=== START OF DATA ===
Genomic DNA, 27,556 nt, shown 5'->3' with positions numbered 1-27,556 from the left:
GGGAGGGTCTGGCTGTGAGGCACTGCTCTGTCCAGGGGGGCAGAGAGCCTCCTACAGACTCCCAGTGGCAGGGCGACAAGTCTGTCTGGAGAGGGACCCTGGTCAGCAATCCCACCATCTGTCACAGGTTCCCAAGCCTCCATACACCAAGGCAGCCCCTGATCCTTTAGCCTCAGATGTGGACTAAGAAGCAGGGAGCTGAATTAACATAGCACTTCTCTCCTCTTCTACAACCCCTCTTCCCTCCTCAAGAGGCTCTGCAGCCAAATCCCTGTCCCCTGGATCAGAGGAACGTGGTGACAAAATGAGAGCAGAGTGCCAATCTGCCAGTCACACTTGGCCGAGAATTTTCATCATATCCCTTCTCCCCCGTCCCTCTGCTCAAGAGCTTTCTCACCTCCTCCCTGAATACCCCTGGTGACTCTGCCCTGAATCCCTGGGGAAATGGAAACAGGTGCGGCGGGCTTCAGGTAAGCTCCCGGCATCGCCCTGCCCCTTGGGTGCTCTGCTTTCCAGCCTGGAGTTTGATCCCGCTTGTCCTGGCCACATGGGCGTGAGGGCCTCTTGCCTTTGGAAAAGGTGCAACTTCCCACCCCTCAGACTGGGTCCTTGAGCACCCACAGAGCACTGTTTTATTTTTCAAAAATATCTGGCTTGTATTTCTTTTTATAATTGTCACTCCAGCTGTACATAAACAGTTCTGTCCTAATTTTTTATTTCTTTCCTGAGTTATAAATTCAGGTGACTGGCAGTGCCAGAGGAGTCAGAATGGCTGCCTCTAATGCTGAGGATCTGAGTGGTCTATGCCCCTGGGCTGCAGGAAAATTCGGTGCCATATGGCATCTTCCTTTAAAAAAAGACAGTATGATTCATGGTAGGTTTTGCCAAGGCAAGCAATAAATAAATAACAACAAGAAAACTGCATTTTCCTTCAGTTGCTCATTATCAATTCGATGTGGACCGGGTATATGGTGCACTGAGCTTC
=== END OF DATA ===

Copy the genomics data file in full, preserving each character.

Genomic DNA, 27,556 nt, shown 5'->3' with positions numbered 1-27,556 from the left:
GGGAGGGTCTGGCTGTGAGGCACTGCTCTGTCCAGGGGGGCAGAGAGCCTCCTACAGACTCCCAGTGGCAGGGCGACAAGTCTGTCTGGAGAGGGACCCTGGTCAGCAATCCCACCATCTGTCACAGGTTCCCAAGCCTCCATACACCAAGGCAGCCCCTGATCCTTTAGCCTCAGATGTGGACTAAGAAGCAGGGAGCTGAATTAACATAGCACTTCTCTCCTCTTCTACAACCCCTCTTCCCTCCTCAAGAGGCTCTGCAGCCAAATCCCTGTCCCCTGGATCAGAGGAACGTGGTGACAAAATGAGAGCAGAGTGCCAATCTGCCAGTCACACTTGGCCGAGAATTTTCATCATATCCCTTCTCCCCCGTCCCTCTGCTCAAGAGCTTTCTCACCTCCTCCCTGAATACCCCTGGTGACTCTGCCCTGAATCCCTGGGGAAATGGAAACAGGTGCGGCGGGCTTCAGGTAAGCTCCCGGCATCGCCCTGCCCCTTGGGTGCTCTGCTTTCCAGCCTGGAGTTTGATCCCGCTTGTCCTGGCCACATGGGCGTGAGGGCCTCTTGCCTTTGGAAAAGGTGCAACTTCCCACCCCTCAGACTGGGTCCTTGAGCACCCACAGAGCACTGTTTTATTTTTCAAAAATATCTGGCTTGTATTTCTTTTTATAATTGTCACTCCAGCTGTACATAAACAGTTCTGTCCTAATTTTTTATTTCTTTCCTGAGTTATAAATTCAGGTGACTGGCAGTGCCAGAGGAGTCAGAATGGCTGCCTCTAATGCTGAGGATCTGAGTGGTCTATGCCCCTGGGCTGCAGGAAAATTCGGTGCCATATGGCATCTTCCTTTAAAAAAAGACAGTATGATTCATGGTAGGTTTTGCCAAGGCAAGCAATAAATAAATAACAACAAGAAAACTGCATTTTCCTTCAGTTGCTCATTATCAATTCGATGTGGACCGGGTATATGGTGCACTGAGCTTC